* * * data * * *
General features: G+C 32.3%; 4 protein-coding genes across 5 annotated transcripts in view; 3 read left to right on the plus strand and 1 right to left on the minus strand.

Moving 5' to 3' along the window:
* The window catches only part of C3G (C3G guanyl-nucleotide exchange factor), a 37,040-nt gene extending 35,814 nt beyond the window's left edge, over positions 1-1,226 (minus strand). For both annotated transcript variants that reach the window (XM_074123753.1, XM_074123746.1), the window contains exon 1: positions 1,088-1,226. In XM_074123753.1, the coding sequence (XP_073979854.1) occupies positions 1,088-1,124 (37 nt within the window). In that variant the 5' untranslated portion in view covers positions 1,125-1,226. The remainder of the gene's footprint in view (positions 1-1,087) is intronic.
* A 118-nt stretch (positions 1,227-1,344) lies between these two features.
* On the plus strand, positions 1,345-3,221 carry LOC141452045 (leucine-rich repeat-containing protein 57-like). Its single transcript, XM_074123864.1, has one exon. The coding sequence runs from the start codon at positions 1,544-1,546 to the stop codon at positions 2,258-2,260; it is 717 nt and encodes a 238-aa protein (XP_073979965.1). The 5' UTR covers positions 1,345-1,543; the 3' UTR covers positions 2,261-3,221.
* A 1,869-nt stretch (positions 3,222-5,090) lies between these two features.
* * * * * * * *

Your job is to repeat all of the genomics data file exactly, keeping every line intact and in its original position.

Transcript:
General features: G+C 32.3%; 4 protein-coding genes across 5 annotated transcripts in view; 3 read left to right on the plus strand and 1 right to left on the minus strand.

Moving 5' to 3' along the window:
* The window catches only part of C3G (C3G guanyl-nucleotide exchange factor), a 37,040-nt gene extending 35,814 nt beyond the window's left edge, over positions 1-1,226 (minus strand). For both annotated transcript variants that reach the window (XM_074123753.1, XM_074123746.1), the window contains exon 1: positions 1,088-1,226. In XM_074123753.1, the coding sequence (XP_073979854.1) occupies positions 1,088-1,124 (37 nt within the window). In that variant the 5' untranslated portion in view covers positions 1,125-1,226. The remainder of the gene's footprint in view (positions 1-1,087) is intronic.
* A 118-nt stretch (positions 1,227-1,344) lies between these two features.
* On the plus strand, positions 1,345-3,221 carry LOC141452045 (leucine-rich repeat-containing protein 57-like). Its single transcript, XM_074123864.1, has one exon. The coding sequence runs from the start codon at positions 1,544-1,546 to the stop codon at positions 2,258-2,260; it is 717 nt and encodes a 238-aa protein (XP_073979965.1). The 5' UTR covers positions 1,345-1,543; the 3' UTR covers positions 2,261-3,221.
* A 1,869-nt stretch (positions 3,222-5,090) lies between these two features.